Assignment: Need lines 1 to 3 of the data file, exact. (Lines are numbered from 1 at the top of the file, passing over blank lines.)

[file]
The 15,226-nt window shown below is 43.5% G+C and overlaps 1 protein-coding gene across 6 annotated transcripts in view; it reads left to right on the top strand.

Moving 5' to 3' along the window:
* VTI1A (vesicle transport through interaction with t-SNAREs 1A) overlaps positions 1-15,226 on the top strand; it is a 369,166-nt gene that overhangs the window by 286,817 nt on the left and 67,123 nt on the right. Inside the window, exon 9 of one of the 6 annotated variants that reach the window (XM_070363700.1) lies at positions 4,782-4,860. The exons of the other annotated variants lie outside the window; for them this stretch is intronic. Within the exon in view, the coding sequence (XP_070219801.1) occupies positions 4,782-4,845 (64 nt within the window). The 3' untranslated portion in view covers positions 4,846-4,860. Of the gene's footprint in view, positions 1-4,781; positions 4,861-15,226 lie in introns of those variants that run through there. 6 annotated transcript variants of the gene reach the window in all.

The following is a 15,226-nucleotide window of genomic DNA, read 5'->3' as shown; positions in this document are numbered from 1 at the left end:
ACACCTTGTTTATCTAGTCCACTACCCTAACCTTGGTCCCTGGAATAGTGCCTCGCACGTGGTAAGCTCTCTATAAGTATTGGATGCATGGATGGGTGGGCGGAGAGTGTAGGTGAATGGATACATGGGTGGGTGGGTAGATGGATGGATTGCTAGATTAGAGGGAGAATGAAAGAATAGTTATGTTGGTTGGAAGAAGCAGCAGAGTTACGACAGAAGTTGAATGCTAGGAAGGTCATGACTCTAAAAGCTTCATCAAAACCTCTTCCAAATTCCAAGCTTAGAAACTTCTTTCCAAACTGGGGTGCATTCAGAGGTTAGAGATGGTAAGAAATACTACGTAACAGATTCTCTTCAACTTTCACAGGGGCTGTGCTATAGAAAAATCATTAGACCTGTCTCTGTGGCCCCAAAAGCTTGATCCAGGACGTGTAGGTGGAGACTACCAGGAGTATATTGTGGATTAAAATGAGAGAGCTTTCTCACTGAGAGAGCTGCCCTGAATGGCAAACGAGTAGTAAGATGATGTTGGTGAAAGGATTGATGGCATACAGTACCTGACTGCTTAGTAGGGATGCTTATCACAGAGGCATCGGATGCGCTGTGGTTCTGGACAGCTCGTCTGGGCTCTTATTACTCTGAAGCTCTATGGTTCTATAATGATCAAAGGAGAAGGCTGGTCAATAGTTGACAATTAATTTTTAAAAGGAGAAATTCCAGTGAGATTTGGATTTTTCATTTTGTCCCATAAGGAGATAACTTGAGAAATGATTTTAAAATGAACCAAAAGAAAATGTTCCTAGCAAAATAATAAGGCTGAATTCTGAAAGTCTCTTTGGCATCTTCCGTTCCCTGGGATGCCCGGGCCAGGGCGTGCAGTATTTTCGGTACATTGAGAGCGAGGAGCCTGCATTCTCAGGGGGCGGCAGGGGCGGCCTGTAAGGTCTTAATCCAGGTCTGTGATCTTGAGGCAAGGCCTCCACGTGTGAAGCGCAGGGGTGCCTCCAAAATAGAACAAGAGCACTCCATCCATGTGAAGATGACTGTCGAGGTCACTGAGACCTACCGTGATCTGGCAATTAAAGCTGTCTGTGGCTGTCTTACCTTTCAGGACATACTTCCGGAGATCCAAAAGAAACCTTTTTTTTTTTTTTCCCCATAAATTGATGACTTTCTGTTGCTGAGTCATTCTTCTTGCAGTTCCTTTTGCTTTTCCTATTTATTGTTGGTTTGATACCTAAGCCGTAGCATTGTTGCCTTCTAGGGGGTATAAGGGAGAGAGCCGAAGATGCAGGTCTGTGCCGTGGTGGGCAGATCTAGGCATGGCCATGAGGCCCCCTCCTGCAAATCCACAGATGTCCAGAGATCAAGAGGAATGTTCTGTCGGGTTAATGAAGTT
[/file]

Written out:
The 15,226-nt window shown below is 43.5% G+C and overlaps 1 protein-coding gene across 6 annotated transcripts in view; it reads left to right on the top strand.

Moving 5' to 3' along the window:
* VTI1A (vesicle transport through interaction with t-SNAREs 1A) overlaps positions 1-15,226 on the top strand; it is a 369,166-nt gene that overhangs the window by 286,817 nt on the left and 67,123 nt on the right. Inside the window, exon 9 of one of the 6 annotated variants that reach the window (XM_070363700.1) lies at positions 4,782-4,860. The exons of the other annotated variants lie outside the window; for them this stretch is intronic. Within the exon in view, the coding sequence (XP_070219801.1) occupies positions 4,782-4,845 (64 nt within the window). The 3' untranslated portion in view covers positions 4,846-4,860. Of the gene's footprint in view, positions 1-4,781; positions 4,861-15,226 lie in introns of those variants that run through there. 6 annotated transcript variants of the gene reach the window in all.